We're about to see what these Cubs are made of


At this point, the Cubs holding onto their fragile one-game lead in the division might feel more like trying to mount a comeback against Josh Hader. 

The arrows for the Cubs and Brewers are pointing in completely different directions with two-and-a-half weeks still remaining in the regular season.

But things aren't necessarily that dire for the Cubs. Yes, they still have another week to go in an absolutely ridiculous, brutal stretch. But if they can somehow get through that with their head above water, they'll be OK. 

After all, they do control their own destiny — two games up on the Brewers in the loss column and a heavy slate of games at Wrigley Field (where the Cubs are 45-26) to close out the season.

This next week will be crucial. We're about to see just how mentally — and physically — tough this Cubs team.

This Cubs offense right now is struggling enough even when they don't have to face Hader twice in a three-game span. Maddon keeps pointing to a lack of rest as the reason behind the struggles and even Kyle Hendricks — who is relentlessly positive — admitted to feeling the fatigue. 

And it doesn't get any better, as most of the Cubs had to get on a flight after Wednesday night's loss, get in about 4 a.m. ET, get a few hours sleep, go play a game, get back on a flight and get back to Chicago for a three-game series against a Reds team that now has Joey Votto back in the middle of that lineup.

As you've heard plenty by now, the Cubs' next off-day isn't for another week as they still have seven days left in a stretch of 30 in a row where they've had to show up to the ballpark for a full day's worth of work (or waiting).

"It's just a tough stretch, man," Maddon said. "Fatigue is nasty. When you get a tired mind, it's not easy to play at your top level. It's just not. We all know what it's like when you feel like your brain's swimming a little bit."

On a daily basis over the last week, Maddon has praised his players for how they've handled this tough stretch.

Yet, they certainly appear as if they've run into a wall.

The Cubs have lost four of their last five games at a time when the Brewers are on fire. If the Cubs hadn't started this stretch of games with a 7-1 record against a bunch of non-contenders (Tigers, Reds, Mets), they would be in a world of hurt right now. 

Offensively, this lineup badly misses Jason Heyward, which would've seemed like a crazy statement a year ago.

The struggles at the plate go far beyond the bottom of the order, though Albert Almora Jr., Willson Contreras, Addison Russell and Ian Happ have been in their respective ruts pretty much since the All-Star Break.

Daniel Murphy — who was heralded as a savior of this lineup when he first arrived — hasn't gotten a hit since Saturday and is in the midst of an 0-for-12 slump.

Anthony Rizzo hasn't had a hit in a week, going 0-for-16 in that span.

Javy Baez — the MVP candidate — hasn't driven in a run in 11 days.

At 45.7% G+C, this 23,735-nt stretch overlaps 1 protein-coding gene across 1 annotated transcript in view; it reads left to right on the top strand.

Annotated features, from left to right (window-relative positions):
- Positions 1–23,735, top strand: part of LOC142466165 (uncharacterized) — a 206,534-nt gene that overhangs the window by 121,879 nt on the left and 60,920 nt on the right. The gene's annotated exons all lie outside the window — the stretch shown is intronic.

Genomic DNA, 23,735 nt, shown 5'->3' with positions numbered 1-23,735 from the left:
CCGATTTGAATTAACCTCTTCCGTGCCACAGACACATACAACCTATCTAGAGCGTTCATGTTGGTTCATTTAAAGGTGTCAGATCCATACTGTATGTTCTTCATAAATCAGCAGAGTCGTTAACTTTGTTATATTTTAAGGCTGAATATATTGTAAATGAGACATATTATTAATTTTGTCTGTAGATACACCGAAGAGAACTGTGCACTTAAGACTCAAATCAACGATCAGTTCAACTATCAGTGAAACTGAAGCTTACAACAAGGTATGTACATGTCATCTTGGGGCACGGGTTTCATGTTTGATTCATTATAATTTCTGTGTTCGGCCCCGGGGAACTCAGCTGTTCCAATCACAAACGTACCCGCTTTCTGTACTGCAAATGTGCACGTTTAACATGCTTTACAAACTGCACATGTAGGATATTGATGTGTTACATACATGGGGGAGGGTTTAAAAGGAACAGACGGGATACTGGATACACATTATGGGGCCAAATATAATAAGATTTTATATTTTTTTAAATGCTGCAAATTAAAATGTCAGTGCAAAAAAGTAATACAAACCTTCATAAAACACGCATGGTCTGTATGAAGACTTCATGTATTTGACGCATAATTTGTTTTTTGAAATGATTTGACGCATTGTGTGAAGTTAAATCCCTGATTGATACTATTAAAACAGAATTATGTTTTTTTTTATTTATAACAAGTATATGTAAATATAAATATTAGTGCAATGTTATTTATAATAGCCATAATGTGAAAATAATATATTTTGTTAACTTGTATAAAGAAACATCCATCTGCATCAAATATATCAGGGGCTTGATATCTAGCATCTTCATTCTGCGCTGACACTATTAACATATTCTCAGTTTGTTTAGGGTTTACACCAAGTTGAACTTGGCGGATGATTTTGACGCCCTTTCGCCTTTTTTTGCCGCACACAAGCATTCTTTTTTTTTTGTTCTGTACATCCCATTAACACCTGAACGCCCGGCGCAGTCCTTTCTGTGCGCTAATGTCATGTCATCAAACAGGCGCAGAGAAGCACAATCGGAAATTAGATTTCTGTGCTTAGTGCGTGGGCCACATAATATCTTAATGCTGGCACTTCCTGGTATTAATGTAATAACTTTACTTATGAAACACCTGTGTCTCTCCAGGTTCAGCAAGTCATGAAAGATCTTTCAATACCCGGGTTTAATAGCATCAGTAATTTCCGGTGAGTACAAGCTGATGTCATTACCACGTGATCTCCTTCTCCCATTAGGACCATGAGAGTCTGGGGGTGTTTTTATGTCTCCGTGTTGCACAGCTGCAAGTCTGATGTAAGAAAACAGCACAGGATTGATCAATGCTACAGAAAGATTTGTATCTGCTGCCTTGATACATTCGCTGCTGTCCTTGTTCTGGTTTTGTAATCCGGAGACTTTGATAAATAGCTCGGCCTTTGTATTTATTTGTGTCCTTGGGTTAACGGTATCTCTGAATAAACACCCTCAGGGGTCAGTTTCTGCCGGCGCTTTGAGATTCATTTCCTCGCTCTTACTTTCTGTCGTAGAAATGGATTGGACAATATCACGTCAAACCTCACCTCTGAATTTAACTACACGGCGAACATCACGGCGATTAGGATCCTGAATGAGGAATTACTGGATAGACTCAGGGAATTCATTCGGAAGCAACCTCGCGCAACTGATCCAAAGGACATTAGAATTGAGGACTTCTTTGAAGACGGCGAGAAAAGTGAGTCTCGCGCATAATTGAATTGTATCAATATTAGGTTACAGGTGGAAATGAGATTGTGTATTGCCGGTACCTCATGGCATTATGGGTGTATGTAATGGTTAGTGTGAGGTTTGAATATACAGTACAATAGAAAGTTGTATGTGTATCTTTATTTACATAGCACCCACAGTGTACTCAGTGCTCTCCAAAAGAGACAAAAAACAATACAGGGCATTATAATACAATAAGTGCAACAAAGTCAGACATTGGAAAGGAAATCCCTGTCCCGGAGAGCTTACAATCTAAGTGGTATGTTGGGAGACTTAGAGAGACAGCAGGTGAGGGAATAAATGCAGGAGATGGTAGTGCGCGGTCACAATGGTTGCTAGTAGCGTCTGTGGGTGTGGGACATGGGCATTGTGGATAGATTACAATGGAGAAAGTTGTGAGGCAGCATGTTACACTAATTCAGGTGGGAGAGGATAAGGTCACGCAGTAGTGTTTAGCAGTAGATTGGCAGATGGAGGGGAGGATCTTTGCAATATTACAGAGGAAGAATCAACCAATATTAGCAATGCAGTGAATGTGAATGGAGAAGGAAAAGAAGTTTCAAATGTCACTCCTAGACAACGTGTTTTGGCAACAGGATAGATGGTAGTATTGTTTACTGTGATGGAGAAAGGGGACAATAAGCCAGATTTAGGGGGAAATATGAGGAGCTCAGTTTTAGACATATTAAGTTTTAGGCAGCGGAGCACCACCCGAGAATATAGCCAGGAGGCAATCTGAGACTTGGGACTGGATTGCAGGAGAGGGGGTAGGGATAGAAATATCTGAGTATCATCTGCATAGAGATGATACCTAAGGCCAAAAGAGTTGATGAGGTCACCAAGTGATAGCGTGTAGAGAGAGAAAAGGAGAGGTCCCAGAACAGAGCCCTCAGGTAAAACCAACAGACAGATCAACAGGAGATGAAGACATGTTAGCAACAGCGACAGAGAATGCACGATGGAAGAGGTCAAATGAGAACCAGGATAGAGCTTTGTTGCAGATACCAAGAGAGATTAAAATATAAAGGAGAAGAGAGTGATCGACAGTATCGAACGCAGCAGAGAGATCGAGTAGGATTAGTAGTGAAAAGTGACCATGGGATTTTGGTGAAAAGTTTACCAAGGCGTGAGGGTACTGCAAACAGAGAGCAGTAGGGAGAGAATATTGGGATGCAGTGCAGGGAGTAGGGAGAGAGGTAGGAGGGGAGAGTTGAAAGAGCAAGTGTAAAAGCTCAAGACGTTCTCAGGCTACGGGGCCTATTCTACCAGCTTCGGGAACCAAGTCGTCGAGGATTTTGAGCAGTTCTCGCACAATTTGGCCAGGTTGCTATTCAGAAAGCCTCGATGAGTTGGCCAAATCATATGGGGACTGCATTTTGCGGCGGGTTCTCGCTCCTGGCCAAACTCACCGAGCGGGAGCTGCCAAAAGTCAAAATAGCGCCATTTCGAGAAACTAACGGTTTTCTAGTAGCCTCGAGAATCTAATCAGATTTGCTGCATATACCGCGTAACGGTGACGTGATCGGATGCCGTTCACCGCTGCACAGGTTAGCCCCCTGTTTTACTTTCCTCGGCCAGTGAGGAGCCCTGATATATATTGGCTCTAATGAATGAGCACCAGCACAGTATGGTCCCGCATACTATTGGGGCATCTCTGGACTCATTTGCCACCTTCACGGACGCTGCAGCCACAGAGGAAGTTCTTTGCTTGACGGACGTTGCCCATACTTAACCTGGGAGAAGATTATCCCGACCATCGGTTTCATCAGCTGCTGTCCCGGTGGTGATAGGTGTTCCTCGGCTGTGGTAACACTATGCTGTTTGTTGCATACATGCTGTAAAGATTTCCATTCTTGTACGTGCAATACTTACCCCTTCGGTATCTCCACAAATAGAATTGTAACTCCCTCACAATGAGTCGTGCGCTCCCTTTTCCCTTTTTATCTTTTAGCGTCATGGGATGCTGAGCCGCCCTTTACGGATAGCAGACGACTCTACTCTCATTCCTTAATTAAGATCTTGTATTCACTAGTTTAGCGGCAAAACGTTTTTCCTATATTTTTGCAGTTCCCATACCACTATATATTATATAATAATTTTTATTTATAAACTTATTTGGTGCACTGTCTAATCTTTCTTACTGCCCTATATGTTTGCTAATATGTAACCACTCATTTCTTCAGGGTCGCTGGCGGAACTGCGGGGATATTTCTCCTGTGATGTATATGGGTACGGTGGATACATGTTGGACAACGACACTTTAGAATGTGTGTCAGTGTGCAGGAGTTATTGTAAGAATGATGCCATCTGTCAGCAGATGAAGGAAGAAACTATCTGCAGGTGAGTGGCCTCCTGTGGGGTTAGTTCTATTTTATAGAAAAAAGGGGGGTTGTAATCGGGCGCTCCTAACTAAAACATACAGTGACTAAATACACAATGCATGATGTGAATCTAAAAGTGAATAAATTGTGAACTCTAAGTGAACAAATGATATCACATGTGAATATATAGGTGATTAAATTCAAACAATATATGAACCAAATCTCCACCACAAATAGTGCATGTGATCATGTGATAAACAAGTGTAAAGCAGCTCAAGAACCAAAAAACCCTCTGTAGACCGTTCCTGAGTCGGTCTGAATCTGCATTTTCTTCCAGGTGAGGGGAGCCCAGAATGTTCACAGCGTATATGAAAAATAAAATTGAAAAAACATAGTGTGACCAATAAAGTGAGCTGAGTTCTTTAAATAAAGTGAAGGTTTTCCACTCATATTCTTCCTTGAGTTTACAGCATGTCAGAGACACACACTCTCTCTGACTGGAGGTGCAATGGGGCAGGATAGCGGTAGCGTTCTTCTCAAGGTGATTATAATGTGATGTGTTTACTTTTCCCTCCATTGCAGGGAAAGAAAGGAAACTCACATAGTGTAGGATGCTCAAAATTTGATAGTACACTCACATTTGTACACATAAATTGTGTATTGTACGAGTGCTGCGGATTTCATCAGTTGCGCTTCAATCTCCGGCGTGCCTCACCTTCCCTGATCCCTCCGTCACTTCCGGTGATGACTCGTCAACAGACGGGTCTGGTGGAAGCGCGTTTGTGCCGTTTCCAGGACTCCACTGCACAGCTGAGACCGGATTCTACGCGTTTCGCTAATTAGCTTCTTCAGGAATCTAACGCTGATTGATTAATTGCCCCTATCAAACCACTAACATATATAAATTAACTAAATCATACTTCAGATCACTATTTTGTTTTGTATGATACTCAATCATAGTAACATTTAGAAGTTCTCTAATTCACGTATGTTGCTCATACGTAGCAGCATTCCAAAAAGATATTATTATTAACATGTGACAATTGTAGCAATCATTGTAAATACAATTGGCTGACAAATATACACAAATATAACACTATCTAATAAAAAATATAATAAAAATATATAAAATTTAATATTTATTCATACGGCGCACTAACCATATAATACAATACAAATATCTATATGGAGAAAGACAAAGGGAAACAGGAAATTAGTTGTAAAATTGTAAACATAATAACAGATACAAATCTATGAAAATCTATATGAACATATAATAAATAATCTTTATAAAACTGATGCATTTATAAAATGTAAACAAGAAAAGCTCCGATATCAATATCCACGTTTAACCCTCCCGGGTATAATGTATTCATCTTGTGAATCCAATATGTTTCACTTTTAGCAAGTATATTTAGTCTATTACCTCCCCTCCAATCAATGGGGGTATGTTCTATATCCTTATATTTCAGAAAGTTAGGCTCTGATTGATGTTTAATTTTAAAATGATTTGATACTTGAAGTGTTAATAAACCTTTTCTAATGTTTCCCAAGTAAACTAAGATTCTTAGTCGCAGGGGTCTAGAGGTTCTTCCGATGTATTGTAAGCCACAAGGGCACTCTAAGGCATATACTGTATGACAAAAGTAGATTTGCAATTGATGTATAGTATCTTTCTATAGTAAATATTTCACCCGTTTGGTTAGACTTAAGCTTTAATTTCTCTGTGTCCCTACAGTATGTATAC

Kyle Schwarber looked like he was about to get hot but has been unavailable with a back injury lately and did not make the trip to Washington D.C.

At least Kris Bryant is starting to look more like himself and Ben Zobrist is furthering his case as the NL Comeback Player of the Year.

The Cubs did have a bunch of solid at-bats Wednesday night and hit into some crummy luck, but those at-bats cratered when Brewers manager Craig Counsell boldly went to his bullpen in the fifth inning.

The Cubs bullpen, meanwhile, gave up 3 runs on 6 hits and 3 walks in 4 innings Wednesday night and looks to be running out of gas at the absolute wrong time.

The rotation has been the only saving grace of late with this team and figures to continue to be a strength assuming Jon Lester's balky back will allow him to make his scheduled start against Cincinnati over the weekend.

Hendricks turned in another solid outing Wednesday but had to be pulled early again in an effort to drum up some offense (Tommy La Stella, who pinch-hit for Hendricks, scored the Cubs' only run).

Maddon always says momentum in baseball depends on your next day's starting pitcher and that may be exactly what carries the Cubs the next week. While Mike Montgomery will head to D.C., Lester, Hendricks, Jose Quintana and Cole Hamels will all stay behind in Chicago to get a much-needed day of rest, so they should be fresh and raring to go this weekend at Wrigley and next week in Arizona.

If any team can withstand this kind of tough stretch, it's the Cubs, whose incredible depth will need to show out over the next week in a big way.

When they return from Arizona, they won't leave Chicago for the rest of the season, able to sleep soundly in their own beds for at least 11 consecutive nights. That's also when Heyward and Brandon Morrow could be returning to provide some late-season reinforcements.

And Rizzo is doing his part to keep things loose on the flight to D.C., dressing up in full uniform:

"It's a pretty bad scenario, for sure," Hendricks said. "But we've been through so much adversity. We've had some tough trips in the past. Even in playoffs, we've had a couple brutal travel days.

"So it's just more of the same for us. We've been through a lot. I think it just kinda makes you tougher in the end. So that's the approach we take.

"Don't count us out. [We're] kind of a little bit of an underdog. We'll make it through this stretch alright."

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